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How I Got My First Job with Jaclyn Schuck '10

The realities and challenges of finding that first job in the current market

Posted November 5, 2010
Tags Alumni Advice Education Finding a Job

My job search started over the summer where I worked for Mad Science, a program designed to make science learning fun and enjoyable. I worked as a summer instructor. Though I worked in the Hudson Valley, Mad Science is a franchise that can be found all over the country and I recommend it to any science/math/teaching interested student (like myself) for a summer job and beyond (they also do after school programs and birthday parties which I occasionally take part in).

 

I then wanted to find a job for the next year before I go back to school in fall 2011. I tried office jobs, environmental internships, teaching fellowships, and even retail. I must have sent out 20-30 resumes to get one call back from a retail store near my house. I started this job, but I realized this was not what I went to Hamilton for and it was also not going to advance me any further in my academic career. I then started emailing local community colleges in hopes that a Teaching Assistant position in math or science was available. This would provide experience for when I applied as a TA at my grad school to help fund my education. I emailed four departments in each of four surrounding schools. I got one email back. That email was from the head of the math department who, unfortunately, did not have any job openings. However, the college offered a tutoring center that was in need of tutors. I talked with the women in charge, and she gave me the job on the spot. I am now a full-time professional math tutor at SUNY Orange with a part time job on the side.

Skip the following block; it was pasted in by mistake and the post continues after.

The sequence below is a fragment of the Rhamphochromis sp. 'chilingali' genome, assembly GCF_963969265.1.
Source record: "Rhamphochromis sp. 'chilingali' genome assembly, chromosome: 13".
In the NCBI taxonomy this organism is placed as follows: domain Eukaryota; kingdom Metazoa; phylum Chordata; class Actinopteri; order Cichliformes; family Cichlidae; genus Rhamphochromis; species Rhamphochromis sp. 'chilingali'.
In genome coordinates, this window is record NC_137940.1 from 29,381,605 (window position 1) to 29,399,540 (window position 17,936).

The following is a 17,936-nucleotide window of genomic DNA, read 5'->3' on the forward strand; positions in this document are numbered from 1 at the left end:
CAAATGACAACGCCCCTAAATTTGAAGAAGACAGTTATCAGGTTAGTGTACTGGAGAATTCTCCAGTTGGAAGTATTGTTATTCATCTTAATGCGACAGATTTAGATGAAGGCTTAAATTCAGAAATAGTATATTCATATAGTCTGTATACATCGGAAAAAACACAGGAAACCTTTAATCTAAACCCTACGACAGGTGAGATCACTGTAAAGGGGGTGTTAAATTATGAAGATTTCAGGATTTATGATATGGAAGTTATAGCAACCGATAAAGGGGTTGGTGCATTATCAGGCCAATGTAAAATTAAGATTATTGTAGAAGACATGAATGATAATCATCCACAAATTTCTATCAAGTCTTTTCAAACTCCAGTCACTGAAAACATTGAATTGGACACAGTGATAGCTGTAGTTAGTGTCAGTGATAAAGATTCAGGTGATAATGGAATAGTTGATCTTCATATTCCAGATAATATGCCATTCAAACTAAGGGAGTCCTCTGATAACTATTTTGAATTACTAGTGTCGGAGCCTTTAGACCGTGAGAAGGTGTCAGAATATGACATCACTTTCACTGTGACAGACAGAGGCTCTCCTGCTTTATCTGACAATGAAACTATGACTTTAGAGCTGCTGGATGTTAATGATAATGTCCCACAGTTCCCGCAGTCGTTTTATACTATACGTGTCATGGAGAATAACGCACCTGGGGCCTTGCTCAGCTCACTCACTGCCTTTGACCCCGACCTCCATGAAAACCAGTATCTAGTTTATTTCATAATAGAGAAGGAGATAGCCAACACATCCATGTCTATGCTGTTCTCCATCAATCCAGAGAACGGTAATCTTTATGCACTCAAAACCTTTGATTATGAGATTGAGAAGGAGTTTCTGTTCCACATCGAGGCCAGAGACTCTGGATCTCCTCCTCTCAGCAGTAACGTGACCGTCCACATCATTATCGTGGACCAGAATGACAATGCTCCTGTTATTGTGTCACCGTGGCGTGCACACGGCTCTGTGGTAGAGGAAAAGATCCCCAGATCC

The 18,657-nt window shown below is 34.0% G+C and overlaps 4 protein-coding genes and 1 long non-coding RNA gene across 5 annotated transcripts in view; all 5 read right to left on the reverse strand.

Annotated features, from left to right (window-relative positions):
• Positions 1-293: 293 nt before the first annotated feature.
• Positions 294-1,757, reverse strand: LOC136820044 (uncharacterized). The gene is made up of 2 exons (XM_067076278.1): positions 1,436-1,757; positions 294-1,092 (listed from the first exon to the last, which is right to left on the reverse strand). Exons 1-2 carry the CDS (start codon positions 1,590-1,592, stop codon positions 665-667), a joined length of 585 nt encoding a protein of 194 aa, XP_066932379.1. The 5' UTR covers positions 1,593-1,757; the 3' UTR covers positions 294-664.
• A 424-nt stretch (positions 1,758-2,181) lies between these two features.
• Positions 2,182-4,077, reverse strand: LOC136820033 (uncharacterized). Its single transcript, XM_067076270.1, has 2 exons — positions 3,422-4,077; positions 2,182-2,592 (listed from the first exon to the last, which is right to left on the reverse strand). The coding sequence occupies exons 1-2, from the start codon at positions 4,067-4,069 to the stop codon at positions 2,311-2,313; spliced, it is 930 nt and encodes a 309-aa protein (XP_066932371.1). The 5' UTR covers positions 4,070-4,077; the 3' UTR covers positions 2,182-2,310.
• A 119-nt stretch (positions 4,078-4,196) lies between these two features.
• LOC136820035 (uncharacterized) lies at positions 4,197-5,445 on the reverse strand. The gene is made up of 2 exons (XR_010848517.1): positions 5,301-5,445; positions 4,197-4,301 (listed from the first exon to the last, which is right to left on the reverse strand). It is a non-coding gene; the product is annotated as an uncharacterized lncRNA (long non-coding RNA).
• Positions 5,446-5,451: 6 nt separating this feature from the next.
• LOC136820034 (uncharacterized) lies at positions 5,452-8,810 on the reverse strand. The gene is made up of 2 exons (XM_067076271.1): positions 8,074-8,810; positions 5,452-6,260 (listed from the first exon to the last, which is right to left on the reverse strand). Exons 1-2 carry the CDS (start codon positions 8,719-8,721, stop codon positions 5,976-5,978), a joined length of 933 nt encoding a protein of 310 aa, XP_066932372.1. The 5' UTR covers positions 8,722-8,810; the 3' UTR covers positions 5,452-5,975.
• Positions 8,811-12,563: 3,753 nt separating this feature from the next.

I guess my advice to recent grads or students looking for jobs would be to just keep sending out resumes, emails, etc. without feeling hopeless. Something always works out. And, if the jobs do not come to them, go to the jobs. There was never a listing for any college level tutoring, but I seemed to have found it. I recommend tutoring at the college level for any recent grad, since most positions only require a BA. Tutoring in math/science (bio, chem, physics) is more often than not always needed, but there is also position for other subjects as well (writing, reading, foreign language, etc).

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